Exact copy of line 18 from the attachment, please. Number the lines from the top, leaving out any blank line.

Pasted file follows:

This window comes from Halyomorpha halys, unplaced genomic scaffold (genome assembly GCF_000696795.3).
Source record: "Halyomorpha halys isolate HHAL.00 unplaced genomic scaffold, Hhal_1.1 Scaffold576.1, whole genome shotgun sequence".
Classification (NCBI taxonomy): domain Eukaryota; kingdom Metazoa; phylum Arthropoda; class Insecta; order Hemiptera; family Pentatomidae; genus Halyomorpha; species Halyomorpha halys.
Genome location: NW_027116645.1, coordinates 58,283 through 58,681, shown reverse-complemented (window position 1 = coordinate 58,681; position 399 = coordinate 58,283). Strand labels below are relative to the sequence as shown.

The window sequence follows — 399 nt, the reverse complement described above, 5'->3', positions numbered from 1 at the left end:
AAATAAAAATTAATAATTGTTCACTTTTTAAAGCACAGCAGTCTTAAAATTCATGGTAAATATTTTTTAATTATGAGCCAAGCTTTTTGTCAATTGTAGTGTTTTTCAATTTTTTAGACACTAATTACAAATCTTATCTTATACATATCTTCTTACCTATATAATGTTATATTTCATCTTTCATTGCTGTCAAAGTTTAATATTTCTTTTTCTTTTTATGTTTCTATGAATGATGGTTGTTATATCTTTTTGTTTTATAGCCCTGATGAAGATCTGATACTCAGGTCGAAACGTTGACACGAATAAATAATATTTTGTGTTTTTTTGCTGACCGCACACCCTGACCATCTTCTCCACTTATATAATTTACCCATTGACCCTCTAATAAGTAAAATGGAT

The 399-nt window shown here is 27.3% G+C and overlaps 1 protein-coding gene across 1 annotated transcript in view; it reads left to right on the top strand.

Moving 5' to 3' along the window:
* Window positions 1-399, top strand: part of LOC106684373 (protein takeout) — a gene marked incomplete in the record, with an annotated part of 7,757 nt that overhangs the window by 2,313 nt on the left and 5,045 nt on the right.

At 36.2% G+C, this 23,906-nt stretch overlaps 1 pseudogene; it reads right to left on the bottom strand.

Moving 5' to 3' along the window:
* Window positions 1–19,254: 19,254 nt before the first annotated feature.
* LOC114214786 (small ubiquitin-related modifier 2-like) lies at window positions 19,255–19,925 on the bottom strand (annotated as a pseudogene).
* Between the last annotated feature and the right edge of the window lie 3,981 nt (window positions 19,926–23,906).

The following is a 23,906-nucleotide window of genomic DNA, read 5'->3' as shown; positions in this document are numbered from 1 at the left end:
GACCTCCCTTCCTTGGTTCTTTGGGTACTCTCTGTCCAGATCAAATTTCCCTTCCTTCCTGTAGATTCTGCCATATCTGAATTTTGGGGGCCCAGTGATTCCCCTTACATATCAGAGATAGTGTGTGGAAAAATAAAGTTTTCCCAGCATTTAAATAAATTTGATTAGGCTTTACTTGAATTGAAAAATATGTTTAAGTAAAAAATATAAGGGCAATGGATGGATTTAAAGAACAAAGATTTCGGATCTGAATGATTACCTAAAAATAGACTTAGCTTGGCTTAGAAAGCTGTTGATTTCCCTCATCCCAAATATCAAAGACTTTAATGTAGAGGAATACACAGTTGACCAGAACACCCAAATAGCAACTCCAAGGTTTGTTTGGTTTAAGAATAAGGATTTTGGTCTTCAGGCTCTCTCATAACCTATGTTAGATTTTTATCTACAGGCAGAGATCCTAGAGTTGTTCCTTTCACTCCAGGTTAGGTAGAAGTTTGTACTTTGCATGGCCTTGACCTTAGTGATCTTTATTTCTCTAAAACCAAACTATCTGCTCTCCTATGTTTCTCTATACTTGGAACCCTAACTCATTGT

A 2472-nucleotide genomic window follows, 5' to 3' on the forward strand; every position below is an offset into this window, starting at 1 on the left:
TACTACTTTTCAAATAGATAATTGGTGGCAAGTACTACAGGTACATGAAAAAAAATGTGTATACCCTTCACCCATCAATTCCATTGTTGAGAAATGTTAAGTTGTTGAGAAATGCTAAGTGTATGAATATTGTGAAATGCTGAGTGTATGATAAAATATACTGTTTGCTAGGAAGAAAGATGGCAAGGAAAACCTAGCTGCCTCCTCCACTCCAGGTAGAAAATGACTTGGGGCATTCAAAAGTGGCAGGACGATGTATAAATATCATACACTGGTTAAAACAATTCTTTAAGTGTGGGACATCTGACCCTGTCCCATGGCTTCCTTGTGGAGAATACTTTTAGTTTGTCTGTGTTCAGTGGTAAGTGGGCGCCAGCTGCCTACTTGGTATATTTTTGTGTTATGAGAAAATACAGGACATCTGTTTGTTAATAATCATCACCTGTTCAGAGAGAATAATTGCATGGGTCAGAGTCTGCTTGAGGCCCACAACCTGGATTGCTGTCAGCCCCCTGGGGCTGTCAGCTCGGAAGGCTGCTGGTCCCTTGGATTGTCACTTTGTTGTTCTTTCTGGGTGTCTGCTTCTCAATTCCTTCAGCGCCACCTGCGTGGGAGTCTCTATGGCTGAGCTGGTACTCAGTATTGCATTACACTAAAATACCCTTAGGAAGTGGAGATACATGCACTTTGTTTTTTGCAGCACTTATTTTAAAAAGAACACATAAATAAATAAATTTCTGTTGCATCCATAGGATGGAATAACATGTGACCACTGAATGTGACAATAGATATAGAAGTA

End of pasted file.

TACTACTTTTCAAATAGATAATTGGTGGCAAGTACTACAGGTACATGAAAAAAAATGTGTATACCCTTCACCCATCAATTCCATTGTTGAGAAATGTTAAGTTGTTGAGAAATGCTAAGTGTATGAATATTGTGAAATGCTGAGTGTATGATAAAATATACTGTTTGCTAGGAAGAAAGATGGCAAGGAAAACCTAGCTGCCTCCTCCACTCCAGGTAGAAAATGACTTGGGGCATTCAAAAGTGGCAGGACGATGTATAAATATCATACACTGGTTAAAACAATTCTTTAAGTGTGGGACATCTGACCCTGTCCCATGGCTTCCTTGTGGAGAATACTTTTAGTTTGTCTGTGTTCAGTGGTAAGTGGGCGCCAGCTGCCTACTTGGTATATTTTTGTGTTATGAGAAAATACAGGACATCTGTTTGTTAATAATCATCACCTGTTCAGAGAGAATAATTGCATGGGTCAGAGTCTGCTTGAGGCCCACAACCTGGATTGCTGTCAGCCCCCTGGGGCTGTCAGCTCGGAAGGCTGCTGGTCCCTTGGATTGTCACTTTGTTGTTCTTTCTGGGTGTCTGCTTCTCAATTCCTTCAGCGCCACCTGCGTGGGAGTCTCTATGGCTGAGCTGGTACTCAGTATTGCATTACACTAAAATACCCTTAGGAAGTGGAGATACATGCACTTTGTTTTTTGCAGCACTTATTTTAAAAAGAACACATAAATAAATAAATTTCTGTTGCATCCATAGGATGGAATAACATGTGACCACTGAATGTGACAATAGATATAGAAGTA